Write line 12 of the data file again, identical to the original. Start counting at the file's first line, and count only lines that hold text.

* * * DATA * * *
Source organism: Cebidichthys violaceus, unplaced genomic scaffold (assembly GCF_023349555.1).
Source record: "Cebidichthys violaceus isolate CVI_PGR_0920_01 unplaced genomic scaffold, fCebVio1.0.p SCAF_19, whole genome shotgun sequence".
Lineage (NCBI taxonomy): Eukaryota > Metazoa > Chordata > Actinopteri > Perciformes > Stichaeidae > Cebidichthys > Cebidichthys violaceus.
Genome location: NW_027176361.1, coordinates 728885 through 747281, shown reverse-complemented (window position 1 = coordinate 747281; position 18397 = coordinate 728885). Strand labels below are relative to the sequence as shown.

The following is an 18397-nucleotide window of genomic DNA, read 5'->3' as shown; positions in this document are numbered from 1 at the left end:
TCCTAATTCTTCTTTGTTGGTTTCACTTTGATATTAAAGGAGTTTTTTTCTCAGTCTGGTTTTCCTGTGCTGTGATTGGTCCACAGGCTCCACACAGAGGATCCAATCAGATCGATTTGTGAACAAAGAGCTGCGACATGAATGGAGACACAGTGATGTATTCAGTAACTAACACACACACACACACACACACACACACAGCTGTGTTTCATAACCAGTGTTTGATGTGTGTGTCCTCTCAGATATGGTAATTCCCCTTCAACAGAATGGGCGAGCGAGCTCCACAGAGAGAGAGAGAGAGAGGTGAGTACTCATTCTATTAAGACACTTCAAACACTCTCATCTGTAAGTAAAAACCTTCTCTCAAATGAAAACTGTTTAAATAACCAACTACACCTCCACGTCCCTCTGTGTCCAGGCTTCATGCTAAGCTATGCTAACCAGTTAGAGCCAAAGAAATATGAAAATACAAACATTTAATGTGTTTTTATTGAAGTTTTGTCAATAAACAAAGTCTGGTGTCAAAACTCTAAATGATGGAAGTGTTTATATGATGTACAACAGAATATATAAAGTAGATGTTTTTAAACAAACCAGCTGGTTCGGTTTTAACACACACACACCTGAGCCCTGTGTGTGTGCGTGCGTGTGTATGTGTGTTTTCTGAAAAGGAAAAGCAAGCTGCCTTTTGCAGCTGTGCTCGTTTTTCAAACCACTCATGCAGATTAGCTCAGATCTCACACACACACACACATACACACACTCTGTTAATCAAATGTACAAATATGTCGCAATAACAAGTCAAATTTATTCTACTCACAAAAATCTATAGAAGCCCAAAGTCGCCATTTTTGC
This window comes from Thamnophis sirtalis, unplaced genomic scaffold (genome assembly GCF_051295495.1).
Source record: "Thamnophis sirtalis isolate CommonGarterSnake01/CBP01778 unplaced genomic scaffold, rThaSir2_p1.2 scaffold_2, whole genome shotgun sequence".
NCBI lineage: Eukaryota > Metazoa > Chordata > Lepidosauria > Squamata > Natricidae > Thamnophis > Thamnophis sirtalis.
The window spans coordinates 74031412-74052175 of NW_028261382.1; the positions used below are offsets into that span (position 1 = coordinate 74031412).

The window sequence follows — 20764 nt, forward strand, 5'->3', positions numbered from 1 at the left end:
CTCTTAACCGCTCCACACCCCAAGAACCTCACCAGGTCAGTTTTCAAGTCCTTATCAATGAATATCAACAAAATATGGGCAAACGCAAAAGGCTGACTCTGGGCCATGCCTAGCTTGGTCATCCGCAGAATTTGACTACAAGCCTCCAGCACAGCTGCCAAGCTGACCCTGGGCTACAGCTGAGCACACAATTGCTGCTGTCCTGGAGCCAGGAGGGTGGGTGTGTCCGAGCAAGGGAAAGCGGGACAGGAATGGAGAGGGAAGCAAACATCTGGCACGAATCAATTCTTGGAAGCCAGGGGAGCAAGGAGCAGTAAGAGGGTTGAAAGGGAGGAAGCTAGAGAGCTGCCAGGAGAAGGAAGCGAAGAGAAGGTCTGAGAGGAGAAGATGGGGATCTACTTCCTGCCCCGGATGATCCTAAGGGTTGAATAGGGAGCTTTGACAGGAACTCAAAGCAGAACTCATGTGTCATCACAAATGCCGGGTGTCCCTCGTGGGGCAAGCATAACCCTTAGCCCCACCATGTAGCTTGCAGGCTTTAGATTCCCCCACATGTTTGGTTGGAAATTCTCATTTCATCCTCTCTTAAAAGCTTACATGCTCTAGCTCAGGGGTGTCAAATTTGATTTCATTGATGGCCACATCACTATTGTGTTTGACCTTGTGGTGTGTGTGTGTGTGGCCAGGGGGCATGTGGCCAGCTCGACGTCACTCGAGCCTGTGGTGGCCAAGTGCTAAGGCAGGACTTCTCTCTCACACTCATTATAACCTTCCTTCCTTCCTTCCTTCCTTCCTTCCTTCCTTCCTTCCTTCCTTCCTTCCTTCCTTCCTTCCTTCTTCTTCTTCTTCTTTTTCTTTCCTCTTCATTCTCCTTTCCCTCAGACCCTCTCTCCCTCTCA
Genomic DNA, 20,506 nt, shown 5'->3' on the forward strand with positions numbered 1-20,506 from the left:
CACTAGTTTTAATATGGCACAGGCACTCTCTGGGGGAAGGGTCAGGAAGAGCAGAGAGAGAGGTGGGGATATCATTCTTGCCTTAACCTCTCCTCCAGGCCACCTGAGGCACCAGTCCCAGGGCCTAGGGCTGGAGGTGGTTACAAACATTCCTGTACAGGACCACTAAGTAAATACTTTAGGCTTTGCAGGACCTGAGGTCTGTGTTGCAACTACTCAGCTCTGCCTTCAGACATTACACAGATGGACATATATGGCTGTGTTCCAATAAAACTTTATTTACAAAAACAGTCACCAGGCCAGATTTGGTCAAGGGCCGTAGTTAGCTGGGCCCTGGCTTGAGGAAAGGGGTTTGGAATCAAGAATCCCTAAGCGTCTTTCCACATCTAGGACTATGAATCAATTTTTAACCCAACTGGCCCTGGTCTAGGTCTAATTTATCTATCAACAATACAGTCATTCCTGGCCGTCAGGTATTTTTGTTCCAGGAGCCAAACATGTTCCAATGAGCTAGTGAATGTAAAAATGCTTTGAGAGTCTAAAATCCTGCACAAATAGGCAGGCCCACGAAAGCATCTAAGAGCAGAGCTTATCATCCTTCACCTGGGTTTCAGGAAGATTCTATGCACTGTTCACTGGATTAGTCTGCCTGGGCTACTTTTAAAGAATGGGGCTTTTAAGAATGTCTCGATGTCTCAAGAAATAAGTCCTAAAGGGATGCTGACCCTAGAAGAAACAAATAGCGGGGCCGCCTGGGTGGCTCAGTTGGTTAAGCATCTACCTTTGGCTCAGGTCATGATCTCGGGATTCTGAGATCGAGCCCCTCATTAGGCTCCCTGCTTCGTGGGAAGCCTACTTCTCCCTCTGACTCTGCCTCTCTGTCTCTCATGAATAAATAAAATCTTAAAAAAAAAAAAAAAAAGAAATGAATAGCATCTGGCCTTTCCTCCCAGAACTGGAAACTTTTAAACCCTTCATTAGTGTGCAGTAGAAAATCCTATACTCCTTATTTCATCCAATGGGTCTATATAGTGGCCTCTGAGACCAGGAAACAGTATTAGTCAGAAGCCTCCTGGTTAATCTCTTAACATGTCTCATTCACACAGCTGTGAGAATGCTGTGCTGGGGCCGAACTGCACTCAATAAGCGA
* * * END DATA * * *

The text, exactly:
CTCTTAACCGCTCCACACCCCAAGAACCTCACCAGGTCAGTTTTCAAGTCCTTATCAATGAATATCAACAAAATATGGGCAAACGCAAAAGGCTGACTCTGGGCCATGCCTAGCTTGGTCATCCGCAGAATTTGACTACAAGCCTCCAGCACAGCTGCCAAGCTGACCCTGGGCTACAGCTGAGCACACAATTGCTGCTGTCCTGGAGCCAGGAGGGTGGGTGTGTCCGAGCAAGGGAAAGCGGGACAGGAATGGAGAGGGAAGCAAACATCTGGCACGAATCAATTCTTGGAAGCCAGGGGAGCAAGGAGCAGTAAGAGGGTTGAAAGGGAGGAAGCTAGAGAGCTGCCAGGAGAAGGAAGCGAAGAGAAGGTCTGAGAGGAGAAGATGGGGATCTACTTCCTGCCCCGGATGATCCTAAGGGTTGAATAGGGAGCTTTGACAGGAACTCAAAGCAGAACTCATGTGTCATCACAAATGCCGGGTGTCCCTCGTGGGGCAAGCATAACCCTTAGCCCCACCATGTAGCTTGCAGGCTTTAGATTCCCCCACATGTTTGGTTGGAAATTCTCATTTCATCCTCTCTTAAAAGCTTACATGCTCTAGCTCAGGGGTGTCAAATTTGATTTCATTGATGGCCACATCACTATTGTGTTTGACCTTGTGGTGTGTGTGTGTGTGGCCAGGGGGCATGTGGCCAGCTCGACGTCACTCGAGCCTGTGGTGGCCAAGTGCTAAGGCAGGACTTCTCTCTCACACTCATTATAACCTTCCTTCCTTCCTTCCTTCCTTCCTTCCTTCCTTCCTTCCTTCCTTCCTTCCTTCCTTCCTTCCTTCTTCTTCTTCTTCTTTTTCTTTCCTCTTCATTCTCCTTTCCCTCAGACCCTCTCTCCCTCTCA